Back to Society News

Former Solent reporter recalls Frank Burrows' apology

John Walker with his letter from Frank Burrows

Getting a letter of apology from Pompey manager Frank Burrows was one of the memories of former BBC Radio Solent sports reporter John Walker (pictured above), who made a flying visit to Fratton Park recently while over from his home in Virginia in the United States.

And he also had a number of 1950s Pompey programmes he wanted to add to the society’s archive.

Walker, who joined the station in 1974 and worked for it for around ten years, was a regular at Fratton Park in that period and he particularly remembers Burrows’ reaction after he crossed swords with him one game.

“It was actually in 1979. I was covering games here and at one stage I must have said something that Frank Burrows didn't really like and the next thing I knew, I received a letter of apology from him.

“I think Portsmouth had lost the game that I was reporting on and Frank was in not too good spirits and must have let I must have let something slip that he objected to. However, I can't even remember what the incident was!”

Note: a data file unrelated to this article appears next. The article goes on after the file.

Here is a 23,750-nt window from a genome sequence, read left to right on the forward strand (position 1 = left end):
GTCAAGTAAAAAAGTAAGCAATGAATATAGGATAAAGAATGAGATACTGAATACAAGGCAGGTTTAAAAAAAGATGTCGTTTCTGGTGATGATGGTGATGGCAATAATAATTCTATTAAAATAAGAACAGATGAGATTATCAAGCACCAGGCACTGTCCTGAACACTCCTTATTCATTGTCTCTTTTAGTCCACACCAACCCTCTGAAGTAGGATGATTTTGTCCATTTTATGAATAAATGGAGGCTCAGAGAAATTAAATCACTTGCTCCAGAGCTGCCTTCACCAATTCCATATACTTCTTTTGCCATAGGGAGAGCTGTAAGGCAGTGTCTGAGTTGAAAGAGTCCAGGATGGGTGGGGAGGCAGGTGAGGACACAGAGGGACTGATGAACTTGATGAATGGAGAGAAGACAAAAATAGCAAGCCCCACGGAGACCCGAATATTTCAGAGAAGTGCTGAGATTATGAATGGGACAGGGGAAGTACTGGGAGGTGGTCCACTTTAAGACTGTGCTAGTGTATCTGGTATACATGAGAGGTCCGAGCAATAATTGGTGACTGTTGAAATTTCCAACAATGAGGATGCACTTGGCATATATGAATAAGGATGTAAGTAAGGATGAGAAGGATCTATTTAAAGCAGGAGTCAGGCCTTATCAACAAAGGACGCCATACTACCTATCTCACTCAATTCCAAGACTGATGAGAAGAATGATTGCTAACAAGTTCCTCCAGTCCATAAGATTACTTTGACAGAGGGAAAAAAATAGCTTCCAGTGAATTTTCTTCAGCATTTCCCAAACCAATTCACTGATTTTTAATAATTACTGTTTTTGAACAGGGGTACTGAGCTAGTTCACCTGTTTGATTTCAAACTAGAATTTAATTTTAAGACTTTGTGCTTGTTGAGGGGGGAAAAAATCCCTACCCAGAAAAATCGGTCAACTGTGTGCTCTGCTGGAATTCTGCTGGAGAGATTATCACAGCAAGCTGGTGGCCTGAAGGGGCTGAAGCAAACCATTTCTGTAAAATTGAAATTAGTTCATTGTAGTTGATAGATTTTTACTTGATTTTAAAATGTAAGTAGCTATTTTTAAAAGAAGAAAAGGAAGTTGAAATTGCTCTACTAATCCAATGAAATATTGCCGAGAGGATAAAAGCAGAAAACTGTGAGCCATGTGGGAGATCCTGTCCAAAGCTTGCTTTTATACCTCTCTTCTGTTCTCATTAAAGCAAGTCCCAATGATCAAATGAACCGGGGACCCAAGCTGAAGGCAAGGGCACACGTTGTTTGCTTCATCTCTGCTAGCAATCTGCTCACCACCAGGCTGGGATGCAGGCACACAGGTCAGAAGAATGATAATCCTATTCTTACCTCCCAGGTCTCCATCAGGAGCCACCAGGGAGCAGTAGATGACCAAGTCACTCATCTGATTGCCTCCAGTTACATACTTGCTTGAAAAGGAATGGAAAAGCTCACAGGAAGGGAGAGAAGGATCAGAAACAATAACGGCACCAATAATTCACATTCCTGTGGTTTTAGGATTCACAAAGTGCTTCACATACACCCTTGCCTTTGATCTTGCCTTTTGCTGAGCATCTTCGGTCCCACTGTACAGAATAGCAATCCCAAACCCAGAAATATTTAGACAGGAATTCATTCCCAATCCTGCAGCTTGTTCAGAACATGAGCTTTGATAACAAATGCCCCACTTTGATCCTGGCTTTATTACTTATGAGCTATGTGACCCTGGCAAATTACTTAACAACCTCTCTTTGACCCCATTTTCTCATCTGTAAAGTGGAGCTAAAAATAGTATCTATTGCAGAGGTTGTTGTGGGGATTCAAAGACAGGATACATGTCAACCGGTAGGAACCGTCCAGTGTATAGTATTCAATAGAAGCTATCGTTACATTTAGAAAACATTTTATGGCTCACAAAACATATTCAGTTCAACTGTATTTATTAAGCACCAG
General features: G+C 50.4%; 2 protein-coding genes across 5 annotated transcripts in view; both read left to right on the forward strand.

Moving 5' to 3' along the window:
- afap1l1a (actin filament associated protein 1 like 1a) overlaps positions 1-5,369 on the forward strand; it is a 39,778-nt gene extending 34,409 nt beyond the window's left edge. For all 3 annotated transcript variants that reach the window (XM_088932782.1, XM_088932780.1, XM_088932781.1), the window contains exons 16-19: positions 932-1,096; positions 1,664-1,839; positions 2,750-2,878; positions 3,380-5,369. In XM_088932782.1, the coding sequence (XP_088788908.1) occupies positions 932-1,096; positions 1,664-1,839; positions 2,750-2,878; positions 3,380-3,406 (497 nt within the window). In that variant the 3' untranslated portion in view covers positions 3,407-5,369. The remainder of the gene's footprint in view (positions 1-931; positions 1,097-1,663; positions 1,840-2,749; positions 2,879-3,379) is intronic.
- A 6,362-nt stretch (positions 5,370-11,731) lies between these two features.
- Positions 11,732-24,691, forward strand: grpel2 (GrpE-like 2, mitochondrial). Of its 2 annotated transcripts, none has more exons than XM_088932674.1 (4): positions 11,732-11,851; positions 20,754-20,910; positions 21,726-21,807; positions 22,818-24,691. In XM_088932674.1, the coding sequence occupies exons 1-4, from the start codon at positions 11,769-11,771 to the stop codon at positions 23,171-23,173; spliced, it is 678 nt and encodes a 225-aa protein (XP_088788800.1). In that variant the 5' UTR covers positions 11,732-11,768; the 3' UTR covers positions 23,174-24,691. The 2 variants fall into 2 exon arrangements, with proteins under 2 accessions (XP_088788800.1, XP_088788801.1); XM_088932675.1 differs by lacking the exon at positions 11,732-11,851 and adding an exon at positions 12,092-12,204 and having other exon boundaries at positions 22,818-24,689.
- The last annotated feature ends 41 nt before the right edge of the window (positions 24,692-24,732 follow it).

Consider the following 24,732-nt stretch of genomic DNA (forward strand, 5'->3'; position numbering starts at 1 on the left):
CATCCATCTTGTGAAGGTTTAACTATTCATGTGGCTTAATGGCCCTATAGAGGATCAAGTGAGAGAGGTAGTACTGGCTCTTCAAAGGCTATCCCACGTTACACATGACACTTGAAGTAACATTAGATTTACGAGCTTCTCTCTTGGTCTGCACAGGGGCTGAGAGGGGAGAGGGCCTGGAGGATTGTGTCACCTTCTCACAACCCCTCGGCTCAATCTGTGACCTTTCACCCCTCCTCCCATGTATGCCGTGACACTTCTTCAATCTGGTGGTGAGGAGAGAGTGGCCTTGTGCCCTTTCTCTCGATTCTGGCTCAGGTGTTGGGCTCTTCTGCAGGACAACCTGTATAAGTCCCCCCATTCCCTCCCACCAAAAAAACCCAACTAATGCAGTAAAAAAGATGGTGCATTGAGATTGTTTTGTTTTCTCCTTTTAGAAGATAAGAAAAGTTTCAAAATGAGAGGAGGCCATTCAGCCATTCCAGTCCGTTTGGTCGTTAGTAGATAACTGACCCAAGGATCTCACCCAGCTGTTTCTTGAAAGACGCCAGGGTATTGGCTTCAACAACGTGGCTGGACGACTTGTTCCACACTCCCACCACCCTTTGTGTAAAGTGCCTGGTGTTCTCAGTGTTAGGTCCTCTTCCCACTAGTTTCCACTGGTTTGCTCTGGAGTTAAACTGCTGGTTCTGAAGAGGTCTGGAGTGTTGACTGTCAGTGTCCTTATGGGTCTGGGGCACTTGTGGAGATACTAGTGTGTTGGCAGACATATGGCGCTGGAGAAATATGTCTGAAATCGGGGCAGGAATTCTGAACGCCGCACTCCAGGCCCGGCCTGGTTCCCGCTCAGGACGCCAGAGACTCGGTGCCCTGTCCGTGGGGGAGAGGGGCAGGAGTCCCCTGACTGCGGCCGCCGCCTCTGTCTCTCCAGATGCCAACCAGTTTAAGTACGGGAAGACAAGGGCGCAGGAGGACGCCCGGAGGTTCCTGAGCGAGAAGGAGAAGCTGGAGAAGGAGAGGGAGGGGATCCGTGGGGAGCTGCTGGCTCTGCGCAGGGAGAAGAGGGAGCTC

John also recalls some of his colleagues at the time: “Ian Darke for one. I used to sit close to him at the in the press box at Fratton Park and Mike Neasom of the Portsmouth Evening News.

 “And I worked quite a bit with John Hughes of BBC South Television. In fact, we did a full commentary on a FA Cup game between Bournemouth and Manchester United at Dean Court as it was then and Bournemouth won.

“Harry Redknapp was a Bournemouth manager and I think it was his first managerial. Harry was a character and very approachable and very generous with his interviews.

“I used to wait outside the Bournemouth dressing room for somebody to appear, usually it was Harry. ‘Come on in’, he said. ‘Who do you want to interview?’ And during that time I used to watch young Jamie kicking the ball up against the dressing room, waiting for his dad to come out,” he said.

John was considering what to do with his programmes and he decided the society was the best place for them.

“I used to be a programme collector and these came by me. Well, actually, I saw two of the games, Portsmouth and Tottenham, and Portsmouth and Burnley, but the others came from friends of mine, along with many other programmes.

“[I remember watching] Portsmouth players in particular: Phil Gunter, Jimmy Dickinson, the goalkeeper Uprichard and many that were actually internationals or on the fringe of playing for their countries. I'm glad [the programmes] are going to a good home.

“I’m keeping the letter from Frank though!”


John Rogers completes the 92!